By Sim Shuzhen
Widely regarded as one of the founding fathers of the internet, Dr Cerf was speaking at the Global Young Scientists Summit 2017 (GYSS 2017), held from 15 to 20 January 2017 at the Singapore University of Technology and Design.
In 1973, Dr Cerf (together with fellow Turing Award winner Robert Kahn) developed the Transmission Control Protocol and Internet Protocol (TCP/IP), which allowed packets of information to be reliably transmitted between computers on different networks, effectively allowing them to communicate. Without these protocols, there would be no internet — they form the fundamental architecture of the World Wide Web as we know it today.
Now Vice President and Chief Internet Evangelist at Google, Dr Cerf has spent much of his career trying to help more people gain access to the internet. But more recently, he has also turned his attention to the IoT — a highly anticipated set of technologies that has tremendous potential to transform how we live and work.
The possibilities for networked devices are endless: imagine a refrigerator that automatically orders ingredients for your dinner from the grocery store, motion sensors that send you a text to let you know when your children are home from school, or a smart thermostat that helps you save on energy costs.
Hackproofing the IoT
Before this vision of the future can be realised, however, there is much that needs to be done.
“I don’t have answers for you. I’m just putting these problems on the table and hoping that some of you will do research to fix them,” quipped Dr Cerf, addressing the room of young scientists.
A top priority, said Dr Cerf, is ensuring that IoT devices are safe. This includes making them malware-free, as well as building in stringent authentication checks. Voice recognition technology, for example, not only has to be able to tell what was said, but also who said it — no one wants to live in a house that obeys commands from strangers.
“I tell my engineers that they have a basic ethical responsibility to build in safety checks and security mechanisms to protect innocent users,” said Dr Cerf.
Safeguarding the data collected by IoT devices is also critical — even information as seemingly innocuous as temperature readings could pose a danger if it fell into the wrong hands.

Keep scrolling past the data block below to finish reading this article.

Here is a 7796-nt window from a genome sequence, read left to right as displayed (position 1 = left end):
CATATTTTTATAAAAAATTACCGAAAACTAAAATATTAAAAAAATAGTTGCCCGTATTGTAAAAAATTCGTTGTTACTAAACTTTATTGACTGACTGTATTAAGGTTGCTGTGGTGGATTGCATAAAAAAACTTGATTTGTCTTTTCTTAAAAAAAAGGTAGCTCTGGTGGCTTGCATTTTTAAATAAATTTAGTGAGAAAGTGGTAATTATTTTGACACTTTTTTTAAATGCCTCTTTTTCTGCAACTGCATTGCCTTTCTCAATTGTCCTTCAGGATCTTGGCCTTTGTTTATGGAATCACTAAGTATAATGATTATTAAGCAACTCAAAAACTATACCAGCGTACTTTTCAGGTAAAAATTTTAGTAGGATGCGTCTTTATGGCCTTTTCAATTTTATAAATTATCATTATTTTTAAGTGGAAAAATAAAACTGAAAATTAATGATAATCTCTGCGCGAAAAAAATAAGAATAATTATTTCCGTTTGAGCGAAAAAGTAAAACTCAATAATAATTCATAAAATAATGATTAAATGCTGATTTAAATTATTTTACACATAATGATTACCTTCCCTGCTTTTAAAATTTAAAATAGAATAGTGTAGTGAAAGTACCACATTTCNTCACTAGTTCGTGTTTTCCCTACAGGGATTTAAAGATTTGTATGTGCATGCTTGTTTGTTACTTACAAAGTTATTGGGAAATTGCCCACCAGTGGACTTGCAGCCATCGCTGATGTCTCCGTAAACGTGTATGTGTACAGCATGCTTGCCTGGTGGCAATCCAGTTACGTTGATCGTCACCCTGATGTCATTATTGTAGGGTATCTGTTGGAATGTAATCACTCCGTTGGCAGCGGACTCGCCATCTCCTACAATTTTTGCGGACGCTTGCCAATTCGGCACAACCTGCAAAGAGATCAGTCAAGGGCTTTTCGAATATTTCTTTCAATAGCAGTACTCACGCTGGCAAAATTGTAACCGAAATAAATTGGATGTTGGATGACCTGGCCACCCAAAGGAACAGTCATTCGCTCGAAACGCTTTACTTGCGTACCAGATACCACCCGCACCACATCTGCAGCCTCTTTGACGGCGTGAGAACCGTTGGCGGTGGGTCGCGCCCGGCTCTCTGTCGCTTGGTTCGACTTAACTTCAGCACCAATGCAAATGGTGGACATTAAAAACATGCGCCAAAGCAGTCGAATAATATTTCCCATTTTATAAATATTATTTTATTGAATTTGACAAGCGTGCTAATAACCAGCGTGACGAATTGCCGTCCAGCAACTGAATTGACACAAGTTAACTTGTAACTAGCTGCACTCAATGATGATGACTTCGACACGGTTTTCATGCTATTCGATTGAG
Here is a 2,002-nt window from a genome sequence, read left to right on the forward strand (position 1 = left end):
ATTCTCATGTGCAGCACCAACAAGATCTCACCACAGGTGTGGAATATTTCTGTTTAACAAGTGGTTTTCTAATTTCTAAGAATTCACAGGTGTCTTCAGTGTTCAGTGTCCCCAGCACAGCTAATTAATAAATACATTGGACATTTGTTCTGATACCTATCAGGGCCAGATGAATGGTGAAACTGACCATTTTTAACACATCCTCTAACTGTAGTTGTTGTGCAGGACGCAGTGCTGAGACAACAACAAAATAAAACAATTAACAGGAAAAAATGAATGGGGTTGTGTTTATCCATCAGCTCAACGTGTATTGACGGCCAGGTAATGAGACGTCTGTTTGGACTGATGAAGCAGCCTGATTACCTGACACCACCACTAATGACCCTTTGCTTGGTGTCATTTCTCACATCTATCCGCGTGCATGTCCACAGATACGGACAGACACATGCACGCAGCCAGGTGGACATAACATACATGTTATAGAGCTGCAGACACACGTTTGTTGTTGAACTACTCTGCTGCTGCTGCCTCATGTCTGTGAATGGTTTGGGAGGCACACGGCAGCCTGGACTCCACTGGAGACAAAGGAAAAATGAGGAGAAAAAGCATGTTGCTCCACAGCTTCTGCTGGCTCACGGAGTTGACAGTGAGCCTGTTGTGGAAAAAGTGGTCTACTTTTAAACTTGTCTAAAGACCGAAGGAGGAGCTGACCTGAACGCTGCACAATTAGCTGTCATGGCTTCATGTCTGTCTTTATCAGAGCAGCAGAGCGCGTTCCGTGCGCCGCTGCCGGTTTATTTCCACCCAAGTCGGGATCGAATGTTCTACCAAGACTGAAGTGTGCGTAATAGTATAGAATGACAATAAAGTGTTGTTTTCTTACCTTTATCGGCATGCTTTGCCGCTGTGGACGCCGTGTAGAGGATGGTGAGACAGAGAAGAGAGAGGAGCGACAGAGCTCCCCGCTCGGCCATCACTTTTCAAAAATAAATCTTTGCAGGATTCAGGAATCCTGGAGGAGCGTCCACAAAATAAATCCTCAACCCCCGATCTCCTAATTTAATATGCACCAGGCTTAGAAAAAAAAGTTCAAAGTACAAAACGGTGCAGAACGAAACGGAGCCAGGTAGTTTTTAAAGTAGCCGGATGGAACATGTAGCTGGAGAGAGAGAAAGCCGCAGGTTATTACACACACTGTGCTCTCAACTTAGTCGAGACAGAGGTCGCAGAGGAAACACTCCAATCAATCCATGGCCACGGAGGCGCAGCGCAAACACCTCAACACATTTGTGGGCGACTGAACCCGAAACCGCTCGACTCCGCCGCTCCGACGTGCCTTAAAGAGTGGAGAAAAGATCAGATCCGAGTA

“If you have six months’ worth of temperature data, you may be able to figure out how many people are in the house, which rooms they are in, or what their diurnal patterns are. You might be able to figure out when the house is likely to be empty — and if you happen to be somebody who wants to rob the house, that’s useful data,” cautioned Dr Cerf.
Ensuring the longevity of IoT devices
Since IoT devices are connected to a network, the software they run on can be updated on a regular basis.
“This is a powerful tool for augmenting the functionality of these devices, in addition to fixing bugs,” said Dr Cerf.
But this also raises the question of how long companies should be responsible for providing support. Consumers might expect household devices — light switch controls, for instance — to last for at least twenty to thirty years. There is no guarantee, however, that the company that made the device would still be in existence after that span of time, or that the software’s source code would be made available for another company to take over.
“It’s not clear what commitments companies should make about the support and maintenance of the software for these devices,” said Dr Cerf.
Software updates also carry with them their own set of security issues. A self-driving car, for example, will need to be able to apply stringent checks to the software it downloads — this will ensure that it is free of malware that could put passengers’ lives in danger.
“We need to be able to strongly authenticate the source of the information, so that the recipient device can decide if it wants to accept the update,” said Dr Cerf.
Setting the standard
Given the buzz surrounding the IoT and its applications, it is no surprise that many companies have jumped on the bandwagon with their own versions of smart devices. But this has resulted in a messy state of affairs.
“Everybody is going in whatever direction they think is best — they’re all pushing to get products out the door,” said Dr Cerf. “So you have this splattering of standards and protocols, none of which are even necessarily working.”
The house of the future could hold hundreds of devices, while a smart manufacturing plant or other industrial setup could contain them in the thousands. It would be a huge barrier to adoption if consumers were forced to use a different app for each one. Developers and manufacturers, therefore, need to adopt a set of standards that allow for interoperability, said Dr Cerf.
Beyond convenience for the consumer, interoperability could also allow devices to be used cooperatively in innovative new ways.
“Ensembles of devices from multiple manufacturers, working together, can be a really powerful way of igniting new ideas,” said Dr Cerf. “Enabling the invention of new applications ought to be a very valuable aspect of the design and implementation of the IoT.”
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